As noted above, video streams are typically encoded in compression with packetization when transmitted over packet-switched networks such as the Internet, enterprise virtual private networks (VPNs), and service provider Internet Protocol Television (IPTV) networks. Video codec specifications such as ITU-T H.264 and H.263 define the packet formats to carry the encoded video data in slices, where the payload headers contain the slice types of video data in the payloads. Thus, network devices in the middle may be able to distinguish the more important packets from the less important by packet markings or deep packet inspection (DPI) when packet drops are needed in a network queue upon congestion or for congestion avoidance.
However, those packet priority levels are seen not only inter-flow but also intra-flow for video, that is, inside the same flow, packets may have multiple priority levels. For example, H.264 Network Abstraction Layer (NAL) unit header contains fields that can show which type of video data is carried in this packet, such as instantaneous decode refresh (IDR), sequence parameters, referenced P, non-referenced P, non-referenced B, etc. Depending on which type, intra-flow priorities can be decided in a predefined order according to how strong of an impact it is to the video quality if the very packet is discarded. Those intra-flow priorities should only be compared within the same flow, i.e. presenting a local order in a flow, instead of a global order between flows. Thus, the intra-flow priorities are unlike the inter-flow priorities such as differentiated services code point (DSCP) and IP Precedence, and will require special handling in network queues.
In fact, new technologies have recently been proposed to improve video flow quality of service (QoS) by protecting those video packets that are more important for decoding so that they should not be dropped unless the less-important packets are already dropped. For example, there are existing initiatives in media frame protection (MFP) for video flows at network congestion. Some of those mechanisms rely on the existing Differentiated Services (DiffServ) model by packet classification and weighted random early detection (WRED) where the more important video packets are marked to receive a lower packet drop rate and/or setting a higher threshold before starting random drops. Those markings are put in either the packet headers (e.g., DSCP and IP Precedence) or internal metadata of a packet in the network device (e.g. qos-group and discard-class).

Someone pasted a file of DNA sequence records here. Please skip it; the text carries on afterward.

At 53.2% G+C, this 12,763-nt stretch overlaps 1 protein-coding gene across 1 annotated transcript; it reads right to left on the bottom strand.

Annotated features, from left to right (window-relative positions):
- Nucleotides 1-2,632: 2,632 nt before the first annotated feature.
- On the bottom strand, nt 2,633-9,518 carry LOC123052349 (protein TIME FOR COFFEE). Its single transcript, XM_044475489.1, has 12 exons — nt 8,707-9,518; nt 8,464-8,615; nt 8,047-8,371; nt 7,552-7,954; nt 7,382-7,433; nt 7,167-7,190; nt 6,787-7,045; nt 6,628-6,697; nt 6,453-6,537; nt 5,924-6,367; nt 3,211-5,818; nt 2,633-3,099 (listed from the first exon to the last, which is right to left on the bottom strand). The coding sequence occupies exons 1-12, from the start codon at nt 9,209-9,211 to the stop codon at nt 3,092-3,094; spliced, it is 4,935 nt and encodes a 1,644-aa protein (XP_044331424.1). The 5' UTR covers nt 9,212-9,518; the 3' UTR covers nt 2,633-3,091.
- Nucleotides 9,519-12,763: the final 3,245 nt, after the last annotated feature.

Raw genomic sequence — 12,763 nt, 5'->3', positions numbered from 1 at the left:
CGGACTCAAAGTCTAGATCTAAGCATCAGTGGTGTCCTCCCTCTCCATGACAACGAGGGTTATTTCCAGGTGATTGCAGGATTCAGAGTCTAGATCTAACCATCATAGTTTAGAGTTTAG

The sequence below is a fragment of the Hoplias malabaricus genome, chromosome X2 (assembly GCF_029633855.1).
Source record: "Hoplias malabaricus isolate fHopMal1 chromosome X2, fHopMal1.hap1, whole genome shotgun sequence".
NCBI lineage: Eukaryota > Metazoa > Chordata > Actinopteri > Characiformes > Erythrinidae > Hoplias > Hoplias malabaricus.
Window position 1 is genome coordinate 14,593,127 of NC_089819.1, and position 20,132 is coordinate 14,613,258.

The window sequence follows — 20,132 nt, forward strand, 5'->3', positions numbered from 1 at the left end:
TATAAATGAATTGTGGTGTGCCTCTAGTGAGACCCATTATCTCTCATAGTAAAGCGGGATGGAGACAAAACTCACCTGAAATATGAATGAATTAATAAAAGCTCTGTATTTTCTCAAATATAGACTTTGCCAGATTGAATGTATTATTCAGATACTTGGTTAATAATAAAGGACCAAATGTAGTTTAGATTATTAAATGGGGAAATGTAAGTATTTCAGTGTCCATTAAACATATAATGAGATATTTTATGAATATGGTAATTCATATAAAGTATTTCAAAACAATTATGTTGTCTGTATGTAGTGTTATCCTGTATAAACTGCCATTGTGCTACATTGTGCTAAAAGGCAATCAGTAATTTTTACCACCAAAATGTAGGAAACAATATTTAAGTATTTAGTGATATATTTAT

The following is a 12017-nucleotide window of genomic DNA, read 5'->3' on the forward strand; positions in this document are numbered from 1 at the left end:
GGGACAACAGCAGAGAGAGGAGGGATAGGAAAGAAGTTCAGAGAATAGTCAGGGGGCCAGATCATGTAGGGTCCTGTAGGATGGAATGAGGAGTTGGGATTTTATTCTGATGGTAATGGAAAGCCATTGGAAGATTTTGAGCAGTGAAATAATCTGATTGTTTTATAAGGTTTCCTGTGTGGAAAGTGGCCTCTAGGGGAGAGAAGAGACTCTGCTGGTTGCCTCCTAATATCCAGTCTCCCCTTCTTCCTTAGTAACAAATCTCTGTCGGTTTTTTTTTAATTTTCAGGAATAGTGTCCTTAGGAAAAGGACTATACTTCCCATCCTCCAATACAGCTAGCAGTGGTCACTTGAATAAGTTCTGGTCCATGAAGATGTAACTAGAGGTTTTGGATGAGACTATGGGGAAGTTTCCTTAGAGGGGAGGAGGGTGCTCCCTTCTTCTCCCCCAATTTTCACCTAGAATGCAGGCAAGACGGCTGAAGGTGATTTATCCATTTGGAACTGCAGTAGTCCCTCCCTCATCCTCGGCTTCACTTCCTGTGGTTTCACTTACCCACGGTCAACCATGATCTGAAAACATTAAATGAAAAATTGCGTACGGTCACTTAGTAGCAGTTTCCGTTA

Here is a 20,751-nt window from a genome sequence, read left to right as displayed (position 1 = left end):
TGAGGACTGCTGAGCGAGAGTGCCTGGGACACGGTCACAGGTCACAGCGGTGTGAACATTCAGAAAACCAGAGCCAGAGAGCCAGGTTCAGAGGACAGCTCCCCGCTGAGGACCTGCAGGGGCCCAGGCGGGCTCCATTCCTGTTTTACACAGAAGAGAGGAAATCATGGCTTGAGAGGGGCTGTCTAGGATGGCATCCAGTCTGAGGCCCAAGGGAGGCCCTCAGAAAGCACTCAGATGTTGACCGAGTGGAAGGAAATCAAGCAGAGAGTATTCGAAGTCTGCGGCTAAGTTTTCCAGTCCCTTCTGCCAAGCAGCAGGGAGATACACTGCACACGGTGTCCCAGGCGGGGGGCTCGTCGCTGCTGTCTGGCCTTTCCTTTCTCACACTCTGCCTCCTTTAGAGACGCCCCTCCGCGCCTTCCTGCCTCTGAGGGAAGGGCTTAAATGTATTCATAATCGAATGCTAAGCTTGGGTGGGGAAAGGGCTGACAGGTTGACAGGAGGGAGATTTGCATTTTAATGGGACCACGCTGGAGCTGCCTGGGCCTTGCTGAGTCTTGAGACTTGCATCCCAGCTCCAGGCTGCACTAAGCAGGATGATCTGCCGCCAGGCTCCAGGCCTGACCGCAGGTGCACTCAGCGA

Then, the active queue management (AQM) of the network queue can base on those markings to run WRED. In the congestion avoidance stage, those mechanisms may also be combined with the markings of Explicit Congestion Notification (ECN) or Pre-Congestion Notification (PCN) bits in packet headers for adaptive endpoints.
Unfortunately, the existing marking mechanisms for WRED cannot correctly handle the intra-flow priorities (IFP). If the intra-flow priorities are simply mapped to the marking values for inter-flow without special handling, it may result in unfair bandwidth sharing among video flows. This is because the video flows are very likely to be generated from different encoders in different video contents, such that each individual video flow has a different distribution of intra-flow priorities, in terms of how many packets per intra-flow priority level. Thus, when simply mapped (say, linearly or by table lookup) to the markings for WRED, those flows may see different per-flow packet drop rates simply due to their own intra-flow priority distributions, which is not fair. Instead, to achieve fairness, those flows should see equal per-flow packet drop rates and thresholds, while they see different packet drop rates and thresholds only among packets inside the same flow, i.e. due to the intra-flow priorities.
Said differently, if WRED is configured to protect more important video packets by IFP markings as weights for packet-drop rates and thresholds, it can be unfair among different flows in the same queue. For instance, the following examples may occur:
- Flows with all I-frames−−>all important, so all protected;
- Flows with extra SVC layers−−>too humble, so suffer;
- Flows with different contents−−>various ratio of I/P/B packets;
- Flow with an adaptive bit rate−−>constantly changing.